cast iron kettle

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Maybe I wasn't clear on where it is. It sets in my shop on my shop woodburning stove and is used to humidify the room. It is a conversation piece to some minor degree but earns its keep as a humidifer. I also do some cooking in the shop from time to time on the woodburning stove and would like to get it where I can make a cup of hot tea from the water in the kettle (just for the heck of it, I have a microwave in the shop that works well for that). The rust doesn't hurt the function of the kettle but I would like to get rid of it mainly because it shouldn't be there. I try to keep all of my tool is working condition and the rust just doesn't seem right.
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I would use an unglazed pottery dish for humidification, or a Pyrex one if that is available (much easier to clean than poetry, but the effective evaporating area is much smaller - pottery/terracotta "sweats".
Switch to the teakettle if you want to make tea, but otherwise keep the cast iron dry.
All free advice guaranteed or triple your money back.
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Best regards
Han
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Curran Copeland wrote:

In actual usage, the kettle would have been dried between uses, not left w/ standing water, hence the rust would not have sufficient time to form. As you've noted, boiling water for sufficient time will remove the protective grease in the pores of a previously seasoned skillet or other cast iron utensil.
The only real suggestion I would have if you want to try to use it as a continuous evaporator would be to use one of the zinc-converting treatments on the inside to minimize the rusting potential. Of course, I would then no longer even consider using it for cookware.
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I think using the tea kettle is basicaly a lost cause because of the rust. I will try to coat the inside one of these days. I am not familiar with the zinc process could you give more information? I agree that zink is not a good for cookware.
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On Sun, 18 Nov 2007 08:51:04 -0600, "Curran Copeland"
If you wonder why you're having a problem with rust, go back 100 years and research steam locomotives. Steam (and the production process leading to it) is extremely corrosive. There are lots of pictures around of the insides of boilers (not just locomotives) in need of overhaul. They are not pretty. The battle against the effects of steam on running gear was constant. You should expect nothing less with your tea kettle.
I guess my suggestion (as others have) would be to retire it, season it, and let it sit out for your conversation piece without actual use. Find another vessel or method for humidification.
By the way, if you actually do use it occasionally for tea preparation ignore any of the advice to coat the insides with WD-40 or the like. Petroleum distillates are not considered "good eats."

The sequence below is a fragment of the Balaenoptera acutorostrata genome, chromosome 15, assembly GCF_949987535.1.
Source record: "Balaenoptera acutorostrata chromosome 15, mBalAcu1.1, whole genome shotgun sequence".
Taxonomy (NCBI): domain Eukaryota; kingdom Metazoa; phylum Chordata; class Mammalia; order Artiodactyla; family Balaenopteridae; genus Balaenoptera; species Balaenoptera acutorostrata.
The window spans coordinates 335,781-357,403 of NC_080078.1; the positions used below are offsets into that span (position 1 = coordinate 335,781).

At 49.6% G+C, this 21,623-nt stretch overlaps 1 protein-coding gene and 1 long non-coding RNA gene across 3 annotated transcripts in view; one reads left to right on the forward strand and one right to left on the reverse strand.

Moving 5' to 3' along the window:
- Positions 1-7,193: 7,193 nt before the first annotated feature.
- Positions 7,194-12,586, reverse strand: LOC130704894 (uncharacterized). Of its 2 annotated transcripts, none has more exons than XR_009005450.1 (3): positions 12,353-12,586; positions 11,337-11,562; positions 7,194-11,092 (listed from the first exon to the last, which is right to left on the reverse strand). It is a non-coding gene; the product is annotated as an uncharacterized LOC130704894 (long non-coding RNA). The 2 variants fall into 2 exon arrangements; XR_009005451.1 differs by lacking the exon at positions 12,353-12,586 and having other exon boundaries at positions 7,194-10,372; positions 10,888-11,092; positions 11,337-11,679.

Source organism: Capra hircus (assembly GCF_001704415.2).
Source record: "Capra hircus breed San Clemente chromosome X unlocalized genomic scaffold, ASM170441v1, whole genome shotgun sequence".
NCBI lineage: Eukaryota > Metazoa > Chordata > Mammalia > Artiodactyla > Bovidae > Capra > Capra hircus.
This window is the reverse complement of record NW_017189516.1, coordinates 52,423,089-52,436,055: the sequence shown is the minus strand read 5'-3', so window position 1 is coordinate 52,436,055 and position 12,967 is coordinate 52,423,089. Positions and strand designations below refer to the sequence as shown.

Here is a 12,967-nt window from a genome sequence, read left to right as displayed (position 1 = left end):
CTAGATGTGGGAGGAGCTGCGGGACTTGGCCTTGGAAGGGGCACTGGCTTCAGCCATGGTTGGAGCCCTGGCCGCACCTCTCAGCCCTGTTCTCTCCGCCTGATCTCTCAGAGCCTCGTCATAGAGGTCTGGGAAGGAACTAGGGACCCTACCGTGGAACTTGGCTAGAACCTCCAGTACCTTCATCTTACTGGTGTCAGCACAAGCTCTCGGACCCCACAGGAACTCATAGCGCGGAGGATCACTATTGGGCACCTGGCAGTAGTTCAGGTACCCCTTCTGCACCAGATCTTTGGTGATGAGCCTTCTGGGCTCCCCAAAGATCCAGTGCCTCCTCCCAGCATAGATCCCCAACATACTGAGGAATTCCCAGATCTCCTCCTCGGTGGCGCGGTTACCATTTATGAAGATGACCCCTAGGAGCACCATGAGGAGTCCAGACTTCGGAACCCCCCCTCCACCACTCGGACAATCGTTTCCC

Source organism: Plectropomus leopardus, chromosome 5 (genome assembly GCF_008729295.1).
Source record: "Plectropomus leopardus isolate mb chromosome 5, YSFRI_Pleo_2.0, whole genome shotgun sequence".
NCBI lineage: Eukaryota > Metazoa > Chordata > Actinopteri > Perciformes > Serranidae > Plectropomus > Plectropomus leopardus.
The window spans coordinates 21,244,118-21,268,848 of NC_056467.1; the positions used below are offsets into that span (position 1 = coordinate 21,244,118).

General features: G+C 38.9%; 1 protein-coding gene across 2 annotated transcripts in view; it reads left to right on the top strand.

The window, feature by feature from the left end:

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LRod

Master Woodbutcher and seasoned termite
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"Curran Copeland" wrote:

You can use marbles or pea gravel.
Any pot that is used as a humidifier, will form calcuim desposits in the bottom of the pan as a residue formed by the evaporation process.
The marbles roll around the bottom an prevent the deposits from clinging to the bottom of the pot.
My guess is to prevent the rust, you will not bel able to let the pot go dry.
Lew
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Curran Copeland wrote:

http://en.wikipedia.org/wiki/Sacrificial_anode http://www.boatzincs.com / http://www.waterheaterrescue.com/pages/WHRpages/English/Longevity/water-heater-anodes.html
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Ron Hock
HOCK TOOLS www.hocktools.com
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wrote:

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wrote:

The Japanese have been using cast iron teapots called Tetsubins for centuries. Cast iron is still the teapot of choice for the Japanese tea-drinking purist. It seems that the small amount of iron introduced into the water improves the flavor.
All the use and care instructions for Tetsubins I have seen warn to empty the pot and dry thorougly after each use to avoid rust. They specifically warn against leaving water standing in the pot. If there were an easy way to avoid the problem, I'm sure they would have found it by now.
DonkeyHody "In theory, theory and practice are the same, but in practice they are not."
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Thanks everyone for the answers, I think my best move will be to find the old enamel teapot I put up some where, put a few lose marbles in it, if I can find mine, and retire the cast iron one for the time being.

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wrote:

If you like the look of the cast iron tea kettle, you could always try to find a stainless steel cylinder of an appropriate size that will fit inside the mouth of the kettle, and just put the water in the cylinder.
Granted it probably won't work so well as a water-pourer, but it should maintain the aesthetics of the shop and keep the inside of the pot from getting rusty.
-Nathan
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